slowdown this time, policy paralysis, demand compression, not amenable, fiscal or monetary fixes
Viewed purely in statistical terms, the year 2008-09 was the worst in recent times for the Indian economy, with average industrial growth of 2.5 per cent. The period from December 2008 to June 2009 registered seven consecutive months of negative growth, making it a textbook recession. The Centre's fiscal deficit, too, rose from 2.5 per cent to 6 per cent of GDP in 2008-09, marking the largest ever deterioration for any single year. But if one were to look beyond bland statistics, 2008-09 was not at all as bad as the fiscal that has just gone by. What has made 2011-12 worse is that it has been brought about not by any worldwide economic crisis of the kind unleashed by Lehman Brothers' collapse in September 2008, but by causes largely internal.
The crisis then, involved the economy suffering a sudden demand compression, which was therefore eminently amenable to conventional fiscal and monetary quick-fixes. These helped industrial growth recover to 5.3 per cent in 2009-10 and 8.2 per cent in 2010-11. But in the year just gone by, growth plunged to 2.8 per cent. However, unlike in 2008, the crisis has set in gradually. Since it is a disaster that did not descend suddenly from the heavens, the policymakers were slow in recognising it as it was building up. Moreover, there were no obvious external triggers a la Lehman or American subprime mortgages, to help them see the slowdown as a crisis confronting the economy. Rather, the factors at work were less glamorous, having to do with governance and policy paralysis issues back home. This was a case of corporates, for reasons right or wrong, losing faith in the Government's ability to facilitate investments — whether by way of enabling land acquisition, expediting environmental clearances or mediating conflicting stakeholder interests in individual projects. The Government, on its part, did little to dispel this impression. On the contrary, faced with increasing allegations of corruption and scams, it lost all stomach for taking big policy decisions. That only further reinforced its image of being anti-reform or even anti-corporate: The latest Union Budget proposals on retrospective tax law amendments or anti-avoidance rules did not help matters either.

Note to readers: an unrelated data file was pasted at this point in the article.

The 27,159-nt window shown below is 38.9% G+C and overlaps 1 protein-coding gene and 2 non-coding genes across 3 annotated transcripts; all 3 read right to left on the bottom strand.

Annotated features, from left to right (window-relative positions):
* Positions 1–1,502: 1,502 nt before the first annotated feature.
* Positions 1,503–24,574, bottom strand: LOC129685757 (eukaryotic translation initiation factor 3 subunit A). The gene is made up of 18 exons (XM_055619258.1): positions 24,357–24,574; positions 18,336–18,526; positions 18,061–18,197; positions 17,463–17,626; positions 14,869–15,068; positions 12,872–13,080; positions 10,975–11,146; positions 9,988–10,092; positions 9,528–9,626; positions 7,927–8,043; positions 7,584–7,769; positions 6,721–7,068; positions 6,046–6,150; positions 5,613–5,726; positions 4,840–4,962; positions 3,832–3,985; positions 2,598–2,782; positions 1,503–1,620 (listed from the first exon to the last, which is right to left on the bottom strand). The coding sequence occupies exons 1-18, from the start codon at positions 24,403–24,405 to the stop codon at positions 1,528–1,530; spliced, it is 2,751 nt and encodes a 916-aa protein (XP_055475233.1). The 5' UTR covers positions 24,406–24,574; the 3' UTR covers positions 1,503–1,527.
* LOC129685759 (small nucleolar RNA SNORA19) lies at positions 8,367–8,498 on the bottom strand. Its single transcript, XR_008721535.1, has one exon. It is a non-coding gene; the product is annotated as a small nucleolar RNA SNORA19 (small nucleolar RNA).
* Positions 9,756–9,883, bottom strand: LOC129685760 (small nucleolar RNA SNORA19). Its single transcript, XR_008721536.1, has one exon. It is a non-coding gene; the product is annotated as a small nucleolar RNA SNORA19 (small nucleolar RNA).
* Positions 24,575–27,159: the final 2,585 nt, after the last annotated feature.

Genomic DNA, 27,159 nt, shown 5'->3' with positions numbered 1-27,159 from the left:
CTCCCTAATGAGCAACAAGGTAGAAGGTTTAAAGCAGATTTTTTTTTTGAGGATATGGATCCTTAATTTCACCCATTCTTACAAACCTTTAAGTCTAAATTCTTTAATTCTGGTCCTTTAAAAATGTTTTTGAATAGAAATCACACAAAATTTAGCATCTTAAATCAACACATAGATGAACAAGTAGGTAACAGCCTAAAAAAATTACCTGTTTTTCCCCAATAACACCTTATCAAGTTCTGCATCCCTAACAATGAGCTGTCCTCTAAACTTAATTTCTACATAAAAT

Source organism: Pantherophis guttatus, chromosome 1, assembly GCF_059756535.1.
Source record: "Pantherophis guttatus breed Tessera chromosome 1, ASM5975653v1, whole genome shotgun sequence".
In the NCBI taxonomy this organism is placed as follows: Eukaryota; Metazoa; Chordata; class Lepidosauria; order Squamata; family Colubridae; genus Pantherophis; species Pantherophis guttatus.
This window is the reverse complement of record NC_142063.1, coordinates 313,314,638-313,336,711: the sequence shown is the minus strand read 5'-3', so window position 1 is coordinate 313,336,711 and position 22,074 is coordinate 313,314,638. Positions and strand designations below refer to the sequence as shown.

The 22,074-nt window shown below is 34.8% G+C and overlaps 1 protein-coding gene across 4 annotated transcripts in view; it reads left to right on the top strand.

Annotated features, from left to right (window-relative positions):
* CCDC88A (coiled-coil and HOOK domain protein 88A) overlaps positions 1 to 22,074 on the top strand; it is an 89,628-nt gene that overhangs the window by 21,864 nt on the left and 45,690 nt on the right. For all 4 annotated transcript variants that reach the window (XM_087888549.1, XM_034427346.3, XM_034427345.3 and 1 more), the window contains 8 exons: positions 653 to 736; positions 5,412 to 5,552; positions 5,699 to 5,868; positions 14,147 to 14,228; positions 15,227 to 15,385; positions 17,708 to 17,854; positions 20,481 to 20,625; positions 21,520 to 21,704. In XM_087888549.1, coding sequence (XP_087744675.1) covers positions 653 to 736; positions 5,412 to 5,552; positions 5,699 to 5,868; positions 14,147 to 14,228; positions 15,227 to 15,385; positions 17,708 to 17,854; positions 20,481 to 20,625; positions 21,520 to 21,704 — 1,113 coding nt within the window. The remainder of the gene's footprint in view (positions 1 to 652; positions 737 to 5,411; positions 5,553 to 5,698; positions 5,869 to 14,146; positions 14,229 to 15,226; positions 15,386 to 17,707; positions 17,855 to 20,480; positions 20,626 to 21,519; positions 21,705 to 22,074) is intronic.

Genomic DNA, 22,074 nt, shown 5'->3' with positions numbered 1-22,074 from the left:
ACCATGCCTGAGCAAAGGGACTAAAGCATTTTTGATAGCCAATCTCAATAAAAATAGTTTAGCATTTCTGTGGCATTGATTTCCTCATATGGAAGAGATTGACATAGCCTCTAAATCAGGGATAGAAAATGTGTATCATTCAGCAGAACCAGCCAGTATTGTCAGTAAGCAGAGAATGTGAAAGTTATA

If the current crisis is fundamentally one of ‘confidence', and not unforeseen demand constraints, the solutions clearly cannot lie in mere interest rate reductions or fiscal pump-priming. The headroom for these options are, in any case, limited now, compared with 2008. In 2008, investors were temporarily befuddled more than demoralised. There was no loss of confidence per se; the Government's quick response at that time actually made them believe even more in the India Growth Story. But today, that sense of confidence, which induces entrepreneurs to invest in new plant and machinery, is missing. Reviving those ‘animal spirits' is going to be a much more challenging proposition.